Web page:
November Books

So this is a bit late. Because I forgot to pre-do this. No clue why, I just forgot. Anyways, I’m doing NaNoWriMo this year, because I like writing, so I do that a lot. So there might not be as much time for reading as usual. So I’ll try to keep it lower key, and then depending on how well the writing goes I’ll try to do more reading. I don’t know where this is going. Let’s just do this huh? Yeah.

Eragon by Christopher Paolini
This is the Book of the month for one of my Goodreads groups, and I signed up, because I forgot about Nanowrimo, and now I feel committed. I’ve had Eragon forever. It’s about a kid, who gets a dragon? This is what happens when I don’t actually read a synopsis. It’s about Eragon, who finds a blue rock in the forest and thinks, hey, maybe I’ll earn a buck, then it turns out it’s a dragon egg, so not only valuable, but also awesome. Because dragons. It sounds like fun, so that’ll be exiting.

On the Road by Jack Kerouac
I’ve had this on my shelf forever, because it felt like a book I should own, and I bought it, and it’s been there for like… ever. Much shame. Anyways, this is sort of the epitome of the Beat generation books. It’s about Sal Paradise, a writer from New York, in 1947, who meets a guy named Dean Moriarty (awesome name), who is the quintessential beat generation dude. He goes tearing around the States and Sal pretty much just tags along. Kerouac was assumed to have based Moriarty on himself, but apparently he based Sal Paradise on himself. It’s a beat classic, so it’s exciting. I like it so far.

Go tell it on the Mountain and If Beale Street could talk by James Baldwin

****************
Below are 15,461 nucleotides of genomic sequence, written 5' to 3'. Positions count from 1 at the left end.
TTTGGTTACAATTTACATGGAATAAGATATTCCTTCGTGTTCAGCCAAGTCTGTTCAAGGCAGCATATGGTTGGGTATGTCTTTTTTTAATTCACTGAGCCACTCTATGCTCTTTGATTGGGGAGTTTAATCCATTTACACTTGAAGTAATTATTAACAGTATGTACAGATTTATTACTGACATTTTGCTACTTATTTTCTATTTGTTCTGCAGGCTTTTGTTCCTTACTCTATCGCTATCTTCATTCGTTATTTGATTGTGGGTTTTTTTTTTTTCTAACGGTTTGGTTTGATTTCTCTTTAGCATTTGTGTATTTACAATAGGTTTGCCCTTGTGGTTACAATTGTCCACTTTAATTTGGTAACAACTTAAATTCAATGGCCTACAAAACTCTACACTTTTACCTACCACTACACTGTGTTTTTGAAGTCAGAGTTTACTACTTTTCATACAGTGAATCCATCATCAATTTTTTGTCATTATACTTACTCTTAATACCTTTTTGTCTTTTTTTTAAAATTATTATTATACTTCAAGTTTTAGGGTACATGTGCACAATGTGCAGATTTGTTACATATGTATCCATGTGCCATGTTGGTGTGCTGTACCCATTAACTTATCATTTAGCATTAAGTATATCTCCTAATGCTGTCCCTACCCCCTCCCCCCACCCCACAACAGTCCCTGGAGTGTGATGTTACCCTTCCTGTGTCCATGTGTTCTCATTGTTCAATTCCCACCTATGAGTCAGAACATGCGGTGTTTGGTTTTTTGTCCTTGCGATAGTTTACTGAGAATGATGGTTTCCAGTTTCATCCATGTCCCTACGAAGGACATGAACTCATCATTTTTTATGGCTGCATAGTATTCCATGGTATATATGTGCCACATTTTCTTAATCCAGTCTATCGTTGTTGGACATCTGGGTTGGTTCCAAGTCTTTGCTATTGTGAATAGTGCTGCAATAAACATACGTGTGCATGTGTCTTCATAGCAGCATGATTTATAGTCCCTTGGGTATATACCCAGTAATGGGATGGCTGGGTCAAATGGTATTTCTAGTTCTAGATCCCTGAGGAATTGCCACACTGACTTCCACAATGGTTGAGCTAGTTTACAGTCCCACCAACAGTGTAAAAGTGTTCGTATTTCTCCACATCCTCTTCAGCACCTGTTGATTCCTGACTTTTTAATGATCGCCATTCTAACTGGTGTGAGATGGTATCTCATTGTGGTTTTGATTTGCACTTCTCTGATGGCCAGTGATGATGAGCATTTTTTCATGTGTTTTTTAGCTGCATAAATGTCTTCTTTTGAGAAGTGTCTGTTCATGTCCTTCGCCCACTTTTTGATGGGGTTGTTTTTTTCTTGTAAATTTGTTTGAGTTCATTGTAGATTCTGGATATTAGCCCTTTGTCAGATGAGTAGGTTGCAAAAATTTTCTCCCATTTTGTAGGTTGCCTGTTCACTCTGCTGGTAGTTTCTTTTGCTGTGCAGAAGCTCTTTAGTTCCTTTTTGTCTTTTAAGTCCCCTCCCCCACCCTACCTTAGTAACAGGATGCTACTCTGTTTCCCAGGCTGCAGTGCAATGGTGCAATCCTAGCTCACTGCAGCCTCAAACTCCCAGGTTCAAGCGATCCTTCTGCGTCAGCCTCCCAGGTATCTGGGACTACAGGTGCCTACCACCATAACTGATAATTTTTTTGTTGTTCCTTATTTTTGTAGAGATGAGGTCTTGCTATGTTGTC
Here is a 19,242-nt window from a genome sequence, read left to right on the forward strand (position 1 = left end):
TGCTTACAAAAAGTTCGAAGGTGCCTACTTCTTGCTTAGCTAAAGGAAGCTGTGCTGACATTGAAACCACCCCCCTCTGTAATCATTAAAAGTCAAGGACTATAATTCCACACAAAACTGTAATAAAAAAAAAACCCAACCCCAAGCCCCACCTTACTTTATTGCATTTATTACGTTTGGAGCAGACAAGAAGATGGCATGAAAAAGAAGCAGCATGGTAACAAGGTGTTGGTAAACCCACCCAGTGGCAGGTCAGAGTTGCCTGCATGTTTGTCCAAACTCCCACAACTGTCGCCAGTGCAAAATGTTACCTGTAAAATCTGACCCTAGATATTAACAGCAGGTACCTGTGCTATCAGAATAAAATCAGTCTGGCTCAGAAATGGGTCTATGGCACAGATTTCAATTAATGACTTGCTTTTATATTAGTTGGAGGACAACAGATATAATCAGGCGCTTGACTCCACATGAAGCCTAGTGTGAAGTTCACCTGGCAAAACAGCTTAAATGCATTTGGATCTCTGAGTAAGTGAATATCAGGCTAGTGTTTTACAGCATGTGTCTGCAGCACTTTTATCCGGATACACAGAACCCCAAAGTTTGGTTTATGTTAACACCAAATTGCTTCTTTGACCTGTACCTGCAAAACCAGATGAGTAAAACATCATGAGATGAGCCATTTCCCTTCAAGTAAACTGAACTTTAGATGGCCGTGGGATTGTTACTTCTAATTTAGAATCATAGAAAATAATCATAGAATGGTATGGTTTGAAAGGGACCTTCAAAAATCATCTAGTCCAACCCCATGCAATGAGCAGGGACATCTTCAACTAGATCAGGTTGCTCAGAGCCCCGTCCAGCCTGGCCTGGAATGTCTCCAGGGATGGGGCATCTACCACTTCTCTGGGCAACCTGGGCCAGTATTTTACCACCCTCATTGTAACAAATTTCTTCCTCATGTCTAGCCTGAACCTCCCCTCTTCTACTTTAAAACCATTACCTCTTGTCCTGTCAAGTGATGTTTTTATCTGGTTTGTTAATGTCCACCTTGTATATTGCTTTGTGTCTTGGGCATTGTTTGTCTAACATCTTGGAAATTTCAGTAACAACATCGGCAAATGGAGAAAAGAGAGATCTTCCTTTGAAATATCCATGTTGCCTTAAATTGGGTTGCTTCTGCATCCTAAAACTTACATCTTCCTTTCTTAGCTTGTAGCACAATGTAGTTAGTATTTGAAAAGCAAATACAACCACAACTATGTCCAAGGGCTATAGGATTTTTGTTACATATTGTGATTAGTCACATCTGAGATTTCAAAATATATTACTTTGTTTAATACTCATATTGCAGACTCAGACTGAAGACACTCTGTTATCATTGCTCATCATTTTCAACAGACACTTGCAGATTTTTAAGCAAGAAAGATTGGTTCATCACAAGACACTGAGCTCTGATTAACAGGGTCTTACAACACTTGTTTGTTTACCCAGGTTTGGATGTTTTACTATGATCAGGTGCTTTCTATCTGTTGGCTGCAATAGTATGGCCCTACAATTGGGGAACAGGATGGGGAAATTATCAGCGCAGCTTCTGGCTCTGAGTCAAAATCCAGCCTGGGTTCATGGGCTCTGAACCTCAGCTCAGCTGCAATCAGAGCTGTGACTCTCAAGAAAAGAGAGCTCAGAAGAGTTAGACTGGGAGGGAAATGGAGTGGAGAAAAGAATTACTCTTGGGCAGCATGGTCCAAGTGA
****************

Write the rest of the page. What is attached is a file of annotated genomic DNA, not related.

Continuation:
So this month I sort of decided, without realizing it, or doing it consciously, to have a James Baldwin month. He is a very highly acclaimed African American writer, and my local library had lots of his books, so out of nowhere I took out these two. Impulse control is not something I do.Go tell it on the mountain is a sort of semi-autobiographical novel and about the role of the Christian Church in the lives of African-Americans in the 1950s. And it’s about repression and hypocrisy related to blacks and the church. I don’t know much else about it, it’ll be fun. Also it’s his first book, so that’s cool.If Beale Street could talk is 20 years younger than the other one. It’s about Tish and Fonny, who are in love. Fonny is falsely accused of raping a Pierto Rican woman. Meanwhile Tish finds out she’s pregnant and she and her family and lawyer try to prove Fonny’s innocence.

So both books are clearly cheerful.

Bad Feminist by Roxanne Gay
I’m trying to read a lot more feminist literature, because while I identify as a feminist I don’t know much about it. Because I’m a lazy butt. And I thought this would be an interesting start to that. This is a collection of essays about what it means to be a woman. Her journey to becoming a woman basically. I don’t read enough literature by people of colour, and feminism is very white, so whoo. It’s gotten some pretty great reviews, so that’s fun. I’m excited.

Come on In by Charles Bukowski
This is another book I have had forever. It’s a poetry collection. I don’t know what to say about a poetry collection. It’s poetry, it’s Bukowski, I assume it’ll be grumpy, and possibly a bit dark. So yeah.

I’ll also going to try to finish A Madness of Angels and Diary.